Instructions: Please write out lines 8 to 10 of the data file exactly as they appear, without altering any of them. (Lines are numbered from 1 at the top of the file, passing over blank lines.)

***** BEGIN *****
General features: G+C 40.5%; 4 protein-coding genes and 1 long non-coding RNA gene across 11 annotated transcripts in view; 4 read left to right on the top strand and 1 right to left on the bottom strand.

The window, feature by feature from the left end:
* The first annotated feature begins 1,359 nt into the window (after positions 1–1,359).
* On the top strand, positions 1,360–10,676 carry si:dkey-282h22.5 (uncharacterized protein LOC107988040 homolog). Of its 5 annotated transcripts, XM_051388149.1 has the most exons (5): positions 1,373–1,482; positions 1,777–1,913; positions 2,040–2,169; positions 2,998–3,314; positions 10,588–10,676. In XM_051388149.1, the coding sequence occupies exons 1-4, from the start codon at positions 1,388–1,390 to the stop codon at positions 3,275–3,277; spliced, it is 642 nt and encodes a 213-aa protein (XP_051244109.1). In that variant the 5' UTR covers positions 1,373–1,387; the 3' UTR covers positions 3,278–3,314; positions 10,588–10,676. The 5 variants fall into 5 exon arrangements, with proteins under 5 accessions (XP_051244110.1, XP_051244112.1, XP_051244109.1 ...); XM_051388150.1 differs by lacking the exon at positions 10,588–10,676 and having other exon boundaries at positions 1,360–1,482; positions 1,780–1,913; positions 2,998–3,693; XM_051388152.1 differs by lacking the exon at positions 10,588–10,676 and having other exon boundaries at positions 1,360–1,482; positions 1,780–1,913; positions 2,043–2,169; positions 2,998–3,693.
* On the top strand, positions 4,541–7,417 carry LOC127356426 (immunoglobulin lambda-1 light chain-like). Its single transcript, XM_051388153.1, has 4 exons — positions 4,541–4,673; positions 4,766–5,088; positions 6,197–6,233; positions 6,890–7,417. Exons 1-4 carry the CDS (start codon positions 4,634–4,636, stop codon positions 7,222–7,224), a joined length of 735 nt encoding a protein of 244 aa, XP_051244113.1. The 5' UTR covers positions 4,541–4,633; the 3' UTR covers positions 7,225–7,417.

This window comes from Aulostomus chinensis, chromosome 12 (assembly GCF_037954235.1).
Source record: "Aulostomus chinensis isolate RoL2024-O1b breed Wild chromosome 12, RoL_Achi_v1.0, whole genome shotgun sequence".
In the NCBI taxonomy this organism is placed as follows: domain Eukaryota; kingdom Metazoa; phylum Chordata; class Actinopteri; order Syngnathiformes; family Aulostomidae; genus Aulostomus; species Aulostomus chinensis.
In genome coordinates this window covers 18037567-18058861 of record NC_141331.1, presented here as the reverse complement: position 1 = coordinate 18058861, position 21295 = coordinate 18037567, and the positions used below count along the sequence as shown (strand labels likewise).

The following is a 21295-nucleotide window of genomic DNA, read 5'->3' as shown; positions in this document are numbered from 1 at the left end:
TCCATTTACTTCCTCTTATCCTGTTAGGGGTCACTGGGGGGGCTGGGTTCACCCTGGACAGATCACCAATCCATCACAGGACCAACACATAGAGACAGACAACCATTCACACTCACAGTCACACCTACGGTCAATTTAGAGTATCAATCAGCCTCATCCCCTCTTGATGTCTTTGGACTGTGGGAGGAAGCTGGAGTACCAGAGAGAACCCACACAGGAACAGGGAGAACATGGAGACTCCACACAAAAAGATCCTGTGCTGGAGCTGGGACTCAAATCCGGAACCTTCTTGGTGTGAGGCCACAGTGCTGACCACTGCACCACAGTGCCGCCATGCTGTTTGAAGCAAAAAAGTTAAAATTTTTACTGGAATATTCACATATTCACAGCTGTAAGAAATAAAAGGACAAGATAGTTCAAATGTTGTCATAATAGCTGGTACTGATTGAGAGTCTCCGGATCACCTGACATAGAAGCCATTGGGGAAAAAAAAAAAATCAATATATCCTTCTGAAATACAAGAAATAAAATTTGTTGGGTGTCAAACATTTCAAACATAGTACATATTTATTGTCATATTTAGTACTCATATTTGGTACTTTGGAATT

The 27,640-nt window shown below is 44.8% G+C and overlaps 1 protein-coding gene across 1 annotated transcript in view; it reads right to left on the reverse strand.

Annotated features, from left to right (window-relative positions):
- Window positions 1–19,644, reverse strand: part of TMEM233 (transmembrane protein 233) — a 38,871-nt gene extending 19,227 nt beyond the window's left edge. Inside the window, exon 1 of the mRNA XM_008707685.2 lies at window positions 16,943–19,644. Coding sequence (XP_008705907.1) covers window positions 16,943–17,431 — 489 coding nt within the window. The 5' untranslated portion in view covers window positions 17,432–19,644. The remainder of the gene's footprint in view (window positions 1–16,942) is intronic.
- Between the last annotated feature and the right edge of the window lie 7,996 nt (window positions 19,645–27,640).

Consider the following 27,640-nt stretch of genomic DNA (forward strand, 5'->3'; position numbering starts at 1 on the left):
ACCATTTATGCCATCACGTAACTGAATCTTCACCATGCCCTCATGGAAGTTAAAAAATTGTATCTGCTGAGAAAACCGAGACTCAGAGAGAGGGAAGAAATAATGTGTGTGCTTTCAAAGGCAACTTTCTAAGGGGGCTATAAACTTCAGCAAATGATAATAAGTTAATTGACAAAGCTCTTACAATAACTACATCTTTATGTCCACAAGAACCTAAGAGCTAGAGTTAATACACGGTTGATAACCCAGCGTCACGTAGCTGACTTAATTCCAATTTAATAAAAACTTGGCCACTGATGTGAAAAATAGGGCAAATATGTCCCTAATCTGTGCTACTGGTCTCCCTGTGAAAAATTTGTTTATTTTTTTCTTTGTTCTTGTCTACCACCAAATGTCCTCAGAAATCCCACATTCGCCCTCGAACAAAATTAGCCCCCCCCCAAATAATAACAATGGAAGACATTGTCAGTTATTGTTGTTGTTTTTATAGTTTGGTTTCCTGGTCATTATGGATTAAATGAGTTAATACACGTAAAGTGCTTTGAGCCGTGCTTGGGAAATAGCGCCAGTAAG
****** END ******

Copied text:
In the NCBI taxonomy this organism is placed as follows: domain Eukaryota; kingdom Metazoa; phylum Chordata; class Actinopteri; order Syngnathiformes; family Aulostomidae; genus Aulostomus; species Aulostomus chinensis.
In genome coordinates this window covers 18037567-18058861 of record NC_141331.1, presented here as the reverse complement: position 1 = coordinate 18058861, position 21295 = coordinate 18037567, and the positions used below count along the sequence as shown (strand labels likewise).

The following is a 21295-nucleotide window of genomic DNA, read 5'->3' as shown; positions in this document are numbered from 1 at the left end: